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November 3, 2003
Volume 81, Number 44
CENEAR 81 44 pp. 29-30
ISSN 0009-2347


FOUL WEATHER FRIENDS
Biocides prove their worth where coatings must survive under adverse conditions
8144cover_redwood

GREEN AND MEAN Wood coating protected by Troy's iodopropynylbutylcarbamate-based biocides (right) does not show the abundant algal growth found on wood coating with conventional dry film preservative (left).
TROY CORP. PHOTO

MARC S. REISCH, C&EN NORTHEAST NEWS BUREAU

Paint could be really foul stuff were it not for the biocides that preserve paints in a can or that help safeguard dry paint films.

Problems with biocides have gotten some paint makers in trouble. Late last year, Masco, maker of Behr paints, settled a lawsuit involving claims of excessive mildew on wood surfaces coated with the company's paints. The company took a $200 million charge to account for the settlement.

Mold, mildew, and fungi discolor and destroy paint films. The organisms can do their dirty work because paint binders and additive components are generally organic and provide nutrients for microorganisms, according to Douglas K. Simpson, industrial biocides business manager for Arch Chemicals. Provide sufficient humidity and a neutral to acidic environment, and the microorganisms can thrive, he says.

The molds and bacteria that form on dried paint surfaces indoors can contribute to sick-building syndrome--an environment where indoor air quality is further compromised by cleaning chemicals, volatile organic chemicals (VOCs) emitted by furnishings, and ozone emitted from fax and copy machines. For the truly health-conscious, coatings are now available to treat metal surfaces in a home to prevent the spread of bacteria, fungi, and mold.

Although biocides are generally used at a level of 1% or less by weight, U.S. paint makers add some 32 million lb, or $110 million worth, of them annually to the paints they ship to users, says consultant Steven Nerlfi of market research firm Kusumgar, Nerlfi & Growney. Most of the opportunity for biocide suppliers is in preserving dry paint films. About 56% of biocides by volume are sold to keep paint films wholesome looking. Another 27% preserve liquid latex paints--solvent-based paints generally don't require in-can preservation. Antifoulants to preserve marine paints make up the remaining 17% of biocides sold.

Simpson says biocidal films are typically used in exterior coatings to help preserve the paint's appearance. Used in paint meant for interior surfaces, biocides inhibit the growth of mold along with the stains and the odors associated with mold. Increasingly, paint makers outside the U.S.--particularly in Asia--are using biocides not just to preserve paint films but also to control bacteria on painted surfaces in hospitals, schools, hotels, and other facilities, Simpson says. In the U.S., claims implying a health benefit require paint makers to register with the Environmental Protection Agency.

Any U.S. makers could get assistance for such a claim from Arch, maker of zinc pyrithione, sold under the Zinc Omadine trade name, Simpson says. Included in shampoos as an antidandruff agent for about 30 years, zinc pyrithione has been used to inhibit bacterial, fungal, and algal growth on dry latex-based paint films for the past five years.

8144cover3_hotel
STRONGER THAN DIRT Arch Chemicals' Omadine biocides were used on both the interior and exterior of the Grand Hotel in Ho Chi Minh City, Vietnam.
ARCH CHEMICALS PHOTO
IN PAINT FILMS, the pyrithione is the active moiety, Simpson says, and it works by inhibiting the passage of food through cell walls, thus forcing cells to starve to death. Arch is the only U.S. maker with EPA approval to sell this ingredient in the U.S. for use in paints. Zinc pyrithione and Arch's copper pyrithione can be formulated into below-the-waterline marine paints to prevent fouling, Simpson says.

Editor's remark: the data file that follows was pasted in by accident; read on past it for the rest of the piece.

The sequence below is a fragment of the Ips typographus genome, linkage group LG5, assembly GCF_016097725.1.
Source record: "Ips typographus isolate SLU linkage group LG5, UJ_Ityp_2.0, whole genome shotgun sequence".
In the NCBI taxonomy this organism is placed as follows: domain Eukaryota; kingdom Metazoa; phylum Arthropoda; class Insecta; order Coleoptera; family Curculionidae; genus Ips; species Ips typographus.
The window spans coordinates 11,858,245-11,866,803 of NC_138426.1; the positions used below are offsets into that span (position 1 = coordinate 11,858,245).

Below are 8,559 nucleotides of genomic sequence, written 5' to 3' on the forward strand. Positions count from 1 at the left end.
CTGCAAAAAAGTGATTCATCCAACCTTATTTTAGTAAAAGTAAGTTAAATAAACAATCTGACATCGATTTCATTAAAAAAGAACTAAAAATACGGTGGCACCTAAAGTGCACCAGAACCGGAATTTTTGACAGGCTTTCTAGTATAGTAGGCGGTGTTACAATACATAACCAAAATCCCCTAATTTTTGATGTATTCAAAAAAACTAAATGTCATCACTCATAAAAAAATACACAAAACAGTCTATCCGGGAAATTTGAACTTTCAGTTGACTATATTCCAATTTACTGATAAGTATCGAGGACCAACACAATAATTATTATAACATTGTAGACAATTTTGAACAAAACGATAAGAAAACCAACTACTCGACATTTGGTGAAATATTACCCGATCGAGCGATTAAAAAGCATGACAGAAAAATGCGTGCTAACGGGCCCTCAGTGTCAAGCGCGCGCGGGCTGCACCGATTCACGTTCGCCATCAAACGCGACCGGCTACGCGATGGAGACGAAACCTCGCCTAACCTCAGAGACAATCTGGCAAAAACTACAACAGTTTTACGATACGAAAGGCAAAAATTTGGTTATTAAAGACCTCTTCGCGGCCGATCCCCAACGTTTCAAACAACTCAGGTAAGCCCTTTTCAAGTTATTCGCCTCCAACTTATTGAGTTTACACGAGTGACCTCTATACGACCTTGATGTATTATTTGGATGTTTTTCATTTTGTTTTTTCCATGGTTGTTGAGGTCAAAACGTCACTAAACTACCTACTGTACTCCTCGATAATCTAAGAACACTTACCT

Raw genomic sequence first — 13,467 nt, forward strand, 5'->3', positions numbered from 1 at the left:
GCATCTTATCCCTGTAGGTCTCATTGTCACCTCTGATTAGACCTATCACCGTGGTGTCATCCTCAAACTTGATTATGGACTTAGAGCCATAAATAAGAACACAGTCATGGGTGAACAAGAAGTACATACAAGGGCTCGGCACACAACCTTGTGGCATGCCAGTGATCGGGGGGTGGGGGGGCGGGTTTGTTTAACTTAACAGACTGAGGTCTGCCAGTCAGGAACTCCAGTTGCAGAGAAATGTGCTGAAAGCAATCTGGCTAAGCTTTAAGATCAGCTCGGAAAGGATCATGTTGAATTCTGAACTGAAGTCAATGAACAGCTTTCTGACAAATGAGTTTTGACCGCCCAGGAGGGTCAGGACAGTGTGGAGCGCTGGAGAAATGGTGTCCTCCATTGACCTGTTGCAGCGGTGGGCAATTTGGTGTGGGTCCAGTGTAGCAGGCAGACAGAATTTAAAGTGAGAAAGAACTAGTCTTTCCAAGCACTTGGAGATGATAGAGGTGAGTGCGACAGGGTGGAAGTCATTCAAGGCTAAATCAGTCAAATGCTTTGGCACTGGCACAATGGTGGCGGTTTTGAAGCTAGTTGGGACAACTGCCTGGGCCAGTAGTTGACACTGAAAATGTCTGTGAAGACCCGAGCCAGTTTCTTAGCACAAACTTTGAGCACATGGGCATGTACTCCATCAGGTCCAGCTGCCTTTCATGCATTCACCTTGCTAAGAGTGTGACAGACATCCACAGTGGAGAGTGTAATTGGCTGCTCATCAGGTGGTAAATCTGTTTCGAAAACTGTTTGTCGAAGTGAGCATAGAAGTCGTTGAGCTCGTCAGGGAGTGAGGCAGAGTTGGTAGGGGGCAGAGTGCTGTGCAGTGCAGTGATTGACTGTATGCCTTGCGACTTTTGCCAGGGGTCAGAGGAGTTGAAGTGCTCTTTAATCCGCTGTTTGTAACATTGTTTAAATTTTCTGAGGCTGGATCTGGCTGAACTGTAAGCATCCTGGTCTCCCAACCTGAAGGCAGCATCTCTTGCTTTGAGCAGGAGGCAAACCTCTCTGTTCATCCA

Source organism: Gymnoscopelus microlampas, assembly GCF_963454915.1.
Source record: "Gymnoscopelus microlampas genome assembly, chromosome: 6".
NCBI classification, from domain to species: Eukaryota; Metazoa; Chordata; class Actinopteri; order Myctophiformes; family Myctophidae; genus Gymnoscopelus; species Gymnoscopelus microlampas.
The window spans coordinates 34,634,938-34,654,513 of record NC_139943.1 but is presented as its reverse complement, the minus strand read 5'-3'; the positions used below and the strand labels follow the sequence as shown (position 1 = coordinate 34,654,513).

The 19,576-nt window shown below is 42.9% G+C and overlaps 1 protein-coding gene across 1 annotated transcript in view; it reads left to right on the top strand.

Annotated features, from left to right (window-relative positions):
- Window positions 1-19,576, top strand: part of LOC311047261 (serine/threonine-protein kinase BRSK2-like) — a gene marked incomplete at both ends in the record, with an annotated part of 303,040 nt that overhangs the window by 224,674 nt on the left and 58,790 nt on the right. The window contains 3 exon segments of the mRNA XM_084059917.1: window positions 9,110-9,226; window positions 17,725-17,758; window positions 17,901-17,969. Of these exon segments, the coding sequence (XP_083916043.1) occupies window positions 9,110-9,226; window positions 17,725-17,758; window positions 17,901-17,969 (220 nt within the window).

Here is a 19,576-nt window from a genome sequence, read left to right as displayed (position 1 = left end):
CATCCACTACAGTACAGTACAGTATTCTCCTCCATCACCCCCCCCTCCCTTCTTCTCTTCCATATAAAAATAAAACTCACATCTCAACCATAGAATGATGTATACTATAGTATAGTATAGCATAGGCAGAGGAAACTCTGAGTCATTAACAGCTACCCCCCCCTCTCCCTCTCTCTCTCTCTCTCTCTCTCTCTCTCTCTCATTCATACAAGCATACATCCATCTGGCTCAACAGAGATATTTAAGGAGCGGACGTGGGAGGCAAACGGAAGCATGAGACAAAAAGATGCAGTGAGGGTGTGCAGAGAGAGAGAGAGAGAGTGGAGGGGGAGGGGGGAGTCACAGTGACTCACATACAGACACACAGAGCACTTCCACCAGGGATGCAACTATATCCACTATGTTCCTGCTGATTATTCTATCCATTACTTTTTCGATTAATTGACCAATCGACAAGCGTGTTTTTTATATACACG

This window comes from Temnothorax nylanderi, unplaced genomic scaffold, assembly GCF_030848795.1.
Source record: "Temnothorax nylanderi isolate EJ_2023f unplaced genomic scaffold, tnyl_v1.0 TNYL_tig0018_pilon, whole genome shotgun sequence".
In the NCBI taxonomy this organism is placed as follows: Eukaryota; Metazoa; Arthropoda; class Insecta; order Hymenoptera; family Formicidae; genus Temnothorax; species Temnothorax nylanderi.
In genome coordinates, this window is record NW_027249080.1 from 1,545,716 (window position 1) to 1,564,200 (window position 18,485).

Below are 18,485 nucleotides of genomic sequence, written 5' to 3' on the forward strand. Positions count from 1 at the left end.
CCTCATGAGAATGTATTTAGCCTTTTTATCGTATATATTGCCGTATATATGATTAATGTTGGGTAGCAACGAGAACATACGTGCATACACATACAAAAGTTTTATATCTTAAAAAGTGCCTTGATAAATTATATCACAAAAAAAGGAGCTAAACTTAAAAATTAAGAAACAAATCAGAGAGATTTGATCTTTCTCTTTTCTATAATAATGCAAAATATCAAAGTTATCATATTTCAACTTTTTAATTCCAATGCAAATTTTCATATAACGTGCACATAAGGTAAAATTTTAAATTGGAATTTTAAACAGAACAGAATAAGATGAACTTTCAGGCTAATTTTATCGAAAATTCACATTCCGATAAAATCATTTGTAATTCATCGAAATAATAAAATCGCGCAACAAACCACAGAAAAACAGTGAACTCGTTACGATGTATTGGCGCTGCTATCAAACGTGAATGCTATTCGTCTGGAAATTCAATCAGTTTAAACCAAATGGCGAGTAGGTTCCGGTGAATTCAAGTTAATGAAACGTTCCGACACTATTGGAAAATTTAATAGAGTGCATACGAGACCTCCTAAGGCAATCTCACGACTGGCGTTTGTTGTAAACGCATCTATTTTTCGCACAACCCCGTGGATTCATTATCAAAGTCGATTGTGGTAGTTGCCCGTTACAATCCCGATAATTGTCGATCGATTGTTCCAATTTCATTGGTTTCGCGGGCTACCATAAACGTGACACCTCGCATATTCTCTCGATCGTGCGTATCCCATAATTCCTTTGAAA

For true germophobes, a silver zeolite is available for use in paints and for incorporation in industrial, consumer, and medical products to wipe out bacteria, mold, and fungus. Ravi M. Bhatkal, vice president of strategy for AgION Technologies, says the company, started in 1997, licensed Japanese technology and has built on it since. Low-level release of silver ions from the zeolite carrier disrupts respiration in microbes and kills them, Bhatkal says.

AK Coatings, a subsidiary of AK Steel, has a license to use the AgION additive in antimicrobial coatings for steel used in food equipment, appliances, and medical equipment. Two years ago, DuPont licensed the additive for use in powder coatings for medical, industrial, and residential products.

The national security potential for the additive helped AgION raise $10.5 million in January from Paladin Capital Group's Homeland Security & Partners' Funds. Advisers to the investment group include former CIA director R. James Woolsey and former National Security Agency official Lt. Gen. Kenneth Minihan. Paladin thinks the firm's coatings could protect against terrorist-initiated bacterial attacks.

Consumers today are concerned about mold and mildew in their homes, especially in light of "media reports about homes that have become uninhabitable because of mold infestation," says David E. Faherty, Troy Corp. vice president of sales and marketing. "Newer buildings are well insulated and have less air exchange, resulting in the potential for increased growth of mildew, especially in bathrooms and kitchens," he explains.

That is all the more reason for use of broad-spectrum algaecides and fungicides in home paints, Faherty says. The firm's Polyphase line of iodopropynylbutylcarbamate-based algae- and fungi-killing film additives has lower VOC content than conventional products. The firm's in-can preservatives, based on benzoisothiazolinone (BIT), include Mergal K10N, which has zero VOCs because it is "a soluble form of BIT that does not require solvents and cosolvents to make a typical dispersion product."